TNF-α resembles a multifunctional cytokine [14], and has been shown to be essential for normal liver regeneration. TNF-α antibodies inhibit liver regeneration [15], and TNF-α receptor-1 (TNF-α R1) knock-out mice also show deficient liver regeneration [16]. Furthermore, TNF-α has been shown to augment liver DNA synthesis when administered after partial hepatectomy that depends on NF-κB activation [17]. Blocking of TNF-α signalling in TNF-α R1-deficient mice caused a strong inhibition of NF-κB and STAT3 activation. Furthermore, these mice show only a minor increase in IL-6 serum levels, indicating that IL-6 is induced primarily by TNF-α. Exogenous administration of IL-6 in these animals reversed STAT3 inhibition as well as defect liver regeneration. Moreover, IL-6-deficient mice develop liver failure after partial hepatectomy [18]. Since TNF-α may not have a mitogenic effect on hepatocytes, it has been suggested that TNF-α primes hepatocytes [19] to respond to growth factors such as HGF [20], TGF-α, and EGF [21]. HGF represents a pleiotropic cytokine with a strong DNA synthesis stimulatory effect on hepatocytes in vitro [22]. Moreover, it resembles a mediator of the acute phase response, has morphogenic and mitogenic effects on cells [23], and has been shown to act as an antifibrotic agent in experimental liver fibrosis [24]. Expression of HGF increases 6–8 h after partial hepatectomy.

TGF-α can be produced by hepatocytes themselves [25], thus inducing an autocrine loop. Interestingly, elevation of TGF-α levels after partial hepatectomy occurs in parallel to DNA synthesis, but TGF-α knock-out animals feature normal development and liver regeneration, indicating that in vivo TGF-α may be replaced by EGF.

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The hepatic acute phase response

When tissue injury exceeds a certain extent, alterations of functions of single cell populations and even whole organ systems can be observed that are summarized as the acute phase response (APR; Fig. 1) [26]. Cytokines are key factors in mediation of the APR. They are released from activated cells (mainly mononuclear phagocytes but also fibroblasts and myofibroblasts) in response to tissue injury, and bind to specific cell-surface receptors on target cells. These cytokines of the APR have pleiotropic effects on many cells of the body. One major part of the APR is focused on the liver [27], due to the fact that this organ is a prominent source as well as a target of cytokines [28]. First, macrophages, which after activation are generally considered to be the main source of inflammatory cytokines, are present within the liver – KCs lining the hepatic sinusoids are the largest population of resident tissue macrophages of the body [29]. Second, hepatocytes are targets of cytokines of the APR. They synthesize the majority of plasma proteins [30]. The rate of synthesis of many of these proteins is altered during acute phase conditions (acute phase proteins, APPs). Plasma levels of positive APPs increase, and those of negative APPs decrease. The reason for the changes in plasma concentrations of APPs is not well understood, but the fact that many proteins that participate in host defence are positive APPs suggests that changes in plasma concentrations are involved in the resolution of the underlying pathological condition [31].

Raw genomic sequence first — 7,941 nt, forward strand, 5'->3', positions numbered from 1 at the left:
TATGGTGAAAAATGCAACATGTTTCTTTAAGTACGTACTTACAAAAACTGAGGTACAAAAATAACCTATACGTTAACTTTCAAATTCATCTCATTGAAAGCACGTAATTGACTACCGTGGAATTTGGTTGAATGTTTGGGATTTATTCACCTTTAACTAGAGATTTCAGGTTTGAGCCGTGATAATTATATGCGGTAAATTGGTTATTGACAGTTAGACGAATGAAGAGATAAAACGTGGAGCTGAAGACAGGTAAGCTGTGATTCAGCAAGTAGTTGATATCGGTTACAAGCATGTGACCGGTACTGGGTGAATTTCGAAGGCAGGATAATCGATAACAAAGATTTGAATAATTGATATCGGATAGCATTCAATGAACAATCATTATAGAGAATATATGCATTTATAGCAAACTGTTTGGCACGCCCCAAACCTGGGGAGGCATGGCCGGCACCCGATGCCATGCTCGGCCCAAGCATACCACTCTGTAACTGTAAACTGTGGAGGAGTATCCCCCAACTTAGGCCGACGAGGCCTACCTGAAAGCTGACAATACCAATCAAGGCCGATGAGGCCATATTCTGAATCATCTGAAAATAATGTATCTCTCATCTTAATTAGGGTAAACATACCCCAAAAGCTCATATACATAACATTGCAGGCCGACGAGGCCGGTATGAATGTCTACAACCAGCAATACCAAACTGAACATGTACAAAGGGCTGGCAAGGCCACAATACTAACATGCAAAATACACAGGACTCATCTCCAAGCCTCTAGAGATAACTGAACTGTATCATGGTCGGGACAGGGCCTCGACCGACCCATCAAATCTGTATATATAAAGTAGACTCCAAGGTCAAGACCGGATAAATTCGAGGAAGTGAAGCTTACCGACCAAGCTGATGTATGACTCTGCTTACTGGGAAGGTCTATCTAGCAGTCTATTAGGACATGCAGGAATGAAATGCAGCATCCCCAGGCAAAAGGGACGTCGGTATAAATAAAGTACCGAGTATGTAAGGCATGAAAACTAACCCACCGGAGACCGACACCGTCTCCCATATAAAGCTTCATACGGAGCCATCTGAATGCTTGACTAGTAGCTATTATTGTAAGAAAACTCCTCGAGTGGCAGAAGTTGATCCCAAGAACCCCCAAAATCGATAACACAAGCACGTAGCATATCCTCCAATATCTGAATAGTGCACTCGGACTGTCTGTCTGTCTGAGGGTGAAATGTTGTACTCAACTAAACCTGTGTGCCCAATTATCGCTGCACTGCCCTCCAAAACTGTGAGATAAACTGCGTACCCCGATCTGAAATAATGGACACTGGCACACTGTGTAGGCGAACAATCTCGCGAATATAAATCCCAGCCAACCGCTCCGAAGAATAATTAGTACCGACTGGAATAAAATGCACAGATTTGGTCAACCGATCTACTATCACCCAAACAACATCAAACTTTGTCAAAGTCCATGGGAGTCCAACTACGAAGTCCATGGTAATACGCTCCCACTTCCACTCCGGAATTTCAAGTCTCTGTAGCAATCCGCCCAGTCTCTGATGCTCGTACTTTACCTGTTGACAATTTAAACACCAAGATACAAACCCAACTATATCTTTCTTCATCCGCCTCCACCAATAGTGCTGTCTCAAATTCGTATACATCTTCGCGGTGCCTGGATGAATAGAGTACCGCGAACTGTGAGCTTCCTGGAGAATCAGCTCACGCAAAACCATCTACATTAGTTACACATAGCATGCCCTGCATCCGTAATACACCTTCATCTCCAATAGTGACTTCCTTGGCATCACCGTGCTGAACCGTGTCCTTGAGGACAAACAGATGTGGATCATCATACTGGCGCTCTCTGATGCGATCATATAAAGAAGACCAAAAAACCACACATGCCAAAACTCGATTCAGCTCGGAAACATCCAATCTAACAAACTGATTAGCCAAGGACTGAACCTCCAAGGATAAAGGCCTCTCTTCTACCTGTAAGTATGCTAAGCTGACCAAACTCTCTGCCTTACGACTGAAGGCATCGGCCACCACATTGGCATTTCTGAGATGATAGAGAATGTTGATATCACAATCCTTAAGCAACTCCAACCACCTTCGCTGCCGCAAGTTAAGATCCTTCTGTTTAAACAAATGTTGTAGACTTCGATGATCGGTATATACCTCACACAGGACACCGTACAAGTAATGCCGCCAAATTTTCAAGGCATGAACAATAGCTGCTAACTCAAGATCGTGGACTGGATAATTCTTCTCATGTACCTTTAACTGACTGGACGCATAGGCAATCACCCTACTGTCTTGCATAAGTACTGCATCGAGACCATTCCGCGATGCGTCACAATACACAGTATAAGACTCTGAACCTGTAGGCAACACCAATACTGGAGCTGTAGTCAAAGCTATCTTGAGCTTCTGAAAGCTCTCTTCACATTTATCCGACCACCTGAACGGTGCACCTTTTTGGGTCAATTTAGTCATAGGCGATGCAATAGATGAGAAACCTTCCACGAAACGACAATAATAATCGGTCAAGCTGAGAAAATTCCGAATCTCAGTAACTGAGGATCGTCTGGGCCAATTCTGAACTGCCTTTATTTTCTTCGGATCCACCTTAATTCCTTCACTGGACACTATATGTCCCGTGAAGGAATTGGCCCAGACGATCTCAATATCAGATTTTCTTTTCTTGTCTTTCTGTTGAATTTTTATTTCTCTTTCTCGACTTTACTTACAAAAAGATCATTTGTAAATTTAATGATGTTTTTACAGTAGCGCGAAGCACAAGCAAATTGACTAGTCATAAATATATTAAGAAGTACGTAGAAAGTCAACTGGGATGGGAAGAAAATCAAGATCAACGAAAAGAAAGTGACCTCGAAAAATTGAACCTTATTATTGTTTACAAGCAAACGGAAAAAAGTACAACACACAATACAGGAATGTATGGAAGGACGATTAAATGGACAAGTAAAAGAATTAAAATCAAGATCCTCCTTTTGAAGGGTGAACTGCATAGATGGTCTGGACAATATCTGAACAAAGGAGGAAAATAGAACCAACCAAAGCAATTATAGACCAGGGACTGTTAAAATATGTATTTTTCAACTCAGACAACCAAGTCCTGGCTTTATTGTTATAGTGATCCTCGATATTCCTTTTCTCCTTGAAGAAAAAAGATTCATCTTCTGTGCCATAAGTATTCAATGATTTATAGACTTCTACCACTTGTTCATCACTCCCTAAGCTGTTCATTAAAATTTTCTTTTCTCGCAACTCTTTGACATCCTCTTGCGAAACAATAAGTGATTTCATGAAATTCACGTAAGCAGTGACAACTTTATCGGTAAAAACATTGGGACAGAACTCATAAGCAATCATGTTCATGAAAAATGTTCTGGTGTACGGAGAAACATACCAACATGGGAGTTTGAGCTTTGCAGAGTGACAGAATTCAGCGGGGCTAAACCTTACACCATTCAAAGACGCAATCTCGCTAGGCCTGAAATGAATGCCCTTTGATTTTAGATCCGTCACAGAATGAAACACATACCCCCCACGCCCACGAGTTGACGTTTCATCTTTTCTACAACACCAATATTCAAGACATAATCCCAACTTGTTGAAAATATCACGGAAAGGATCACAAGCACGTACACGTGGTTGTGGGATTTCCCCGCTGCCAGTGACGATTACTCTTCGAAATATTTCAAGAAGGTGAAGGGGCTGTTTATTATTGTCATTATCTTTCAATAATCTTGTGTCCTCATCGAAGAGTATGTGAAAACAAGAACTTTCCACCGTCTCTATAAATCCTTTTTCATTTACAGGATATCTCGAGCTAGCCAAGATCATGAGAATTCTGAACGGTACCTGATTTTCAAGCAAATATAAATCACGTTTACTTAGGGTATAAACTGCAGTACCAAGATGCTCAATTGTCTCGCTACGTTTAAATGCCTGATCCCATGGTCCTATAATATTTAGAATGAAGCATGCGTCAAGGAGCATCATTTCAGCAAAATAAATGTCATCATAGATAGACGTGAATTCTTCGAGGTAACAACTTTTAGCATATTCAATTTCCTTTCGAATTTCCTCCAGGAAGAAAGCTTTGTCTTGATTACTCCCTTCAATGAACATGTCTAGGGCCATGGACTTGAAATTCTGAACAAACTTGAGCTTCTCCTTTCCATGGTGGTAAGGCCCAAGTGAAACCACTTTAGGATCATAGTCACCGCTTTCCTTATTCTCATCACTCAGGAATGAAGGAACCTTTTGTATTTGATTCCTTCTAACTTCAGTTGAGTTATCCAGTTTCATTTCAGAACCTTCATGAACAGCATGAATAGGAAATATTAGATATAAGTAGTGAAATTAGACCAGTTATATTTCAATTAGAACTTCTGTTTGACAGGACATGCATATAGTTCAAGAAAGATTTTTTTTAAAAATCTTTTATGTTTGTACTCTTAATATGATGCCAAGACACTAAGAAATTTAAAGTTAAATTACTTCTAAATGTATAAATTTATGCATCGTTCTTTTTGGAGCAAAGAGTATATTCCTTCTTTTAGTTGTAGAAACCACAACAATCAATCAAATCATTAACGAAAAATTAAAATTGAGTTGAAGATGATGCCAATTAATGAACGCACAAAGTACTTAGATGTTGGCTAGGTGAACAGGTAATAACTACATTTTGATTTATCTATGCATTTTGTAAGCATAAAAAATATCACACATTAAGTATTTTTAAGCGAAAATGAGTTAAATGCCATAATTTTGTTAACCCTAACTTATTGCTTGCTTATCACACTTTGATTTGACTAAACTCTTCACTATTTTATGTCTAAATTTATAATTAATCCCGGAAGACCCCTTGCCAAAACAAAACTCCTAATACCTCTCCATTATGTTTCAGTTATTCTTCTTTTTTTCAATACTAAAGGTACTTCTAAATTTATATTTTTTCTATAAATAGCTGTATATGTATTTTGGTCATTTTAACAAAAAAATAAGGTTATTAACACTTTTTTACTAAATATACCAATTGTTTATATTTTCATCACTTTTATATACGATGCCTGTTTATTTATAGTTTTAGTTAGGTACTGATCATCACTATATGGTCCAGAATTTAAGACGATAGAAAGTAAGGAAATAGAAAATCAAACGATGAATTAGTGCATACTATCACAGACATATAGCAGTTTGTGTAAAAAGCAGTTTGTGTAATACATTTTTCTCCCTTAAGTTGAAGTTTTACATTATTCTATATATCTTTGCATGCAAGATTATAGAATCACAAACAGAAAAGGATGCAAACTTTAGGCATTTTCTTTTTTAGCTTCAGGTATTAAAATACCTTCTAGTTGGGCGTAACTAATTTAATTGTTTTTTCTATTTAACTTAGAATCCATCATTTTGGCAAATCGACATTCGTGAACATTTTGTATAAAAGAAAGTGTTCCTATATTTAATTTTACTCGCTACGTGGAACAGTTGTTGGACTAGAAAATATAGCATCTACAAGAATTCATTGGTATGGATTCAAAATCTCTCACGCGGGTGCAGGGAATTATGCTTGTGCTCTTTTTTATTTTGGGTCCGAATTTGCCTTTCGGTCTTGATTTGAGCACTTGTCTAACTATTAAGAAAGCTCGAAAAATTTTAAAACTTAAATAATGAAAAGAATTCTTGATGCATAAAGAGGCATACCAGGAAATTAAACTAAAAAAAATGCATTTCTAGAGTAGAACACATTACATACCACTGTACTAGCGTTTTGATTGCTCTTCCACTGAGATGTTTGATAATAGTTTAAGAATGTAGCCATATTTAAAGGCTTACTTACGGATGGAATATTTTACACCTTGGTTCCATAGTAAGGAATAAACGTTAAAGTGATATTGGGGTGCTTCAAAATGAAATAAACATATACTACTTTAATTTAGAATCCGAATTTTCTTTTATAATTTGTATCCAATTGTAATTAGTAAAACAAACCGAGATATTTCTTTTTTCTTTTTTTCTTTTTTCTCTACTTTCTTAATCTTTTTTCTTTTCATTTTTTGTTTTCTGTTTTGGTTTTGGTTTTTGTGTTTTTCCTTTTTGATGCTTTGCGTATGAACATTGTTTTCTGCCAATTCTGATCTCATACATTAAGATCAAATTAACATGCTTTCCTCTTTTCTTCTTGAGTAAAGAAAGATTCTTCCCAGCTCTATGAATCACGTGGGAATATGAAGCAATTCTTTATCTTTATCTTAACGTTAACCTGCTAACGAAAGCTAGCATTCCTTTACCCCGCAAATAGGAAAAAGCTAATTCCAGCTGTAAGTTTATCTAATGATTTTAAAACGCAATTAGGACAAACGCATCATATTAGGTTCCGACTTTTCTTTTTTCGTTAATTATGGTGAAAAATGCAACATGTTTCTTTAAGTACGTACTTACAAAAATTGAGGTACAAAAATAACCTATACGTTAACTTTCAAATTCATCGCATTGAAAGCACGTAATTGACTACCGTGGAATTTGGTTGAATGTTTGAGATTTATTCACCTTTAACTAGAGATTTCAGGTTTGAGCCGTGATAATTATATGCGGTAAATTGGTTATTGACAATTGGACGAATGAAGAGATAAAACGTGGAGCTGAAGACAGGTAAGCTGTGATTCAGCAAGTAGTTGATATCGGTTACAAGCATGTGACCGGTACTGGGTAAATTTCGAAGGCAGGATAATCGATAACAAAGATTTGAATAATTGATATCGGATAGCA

Fig. 1

Fig. 1

KCs have been shown to synthesize a vast array of inflammatory mediators, such as oxygen radicals, complement components, proteases and cytokines [4]. In vitro data from endotoxin-treated KC cultures (experimental endotoxaemia represents the best studied model of the APR) indicate clearly that these cells have a high potential to synthesize the key cytokines of the APR [32–34]. In fact, by being highly phagocytic, they clear the portal blood from endotoxins, bacteria and other pathological agents, and prevent their entry into the systemic circulation [35]. Cytokines are released from activated KC directly into the blood, and are likely to induce the APR in any other organ. Moreover, KC-derived cytokines act in a paracrine manner on protein synthesis of hepatocytes.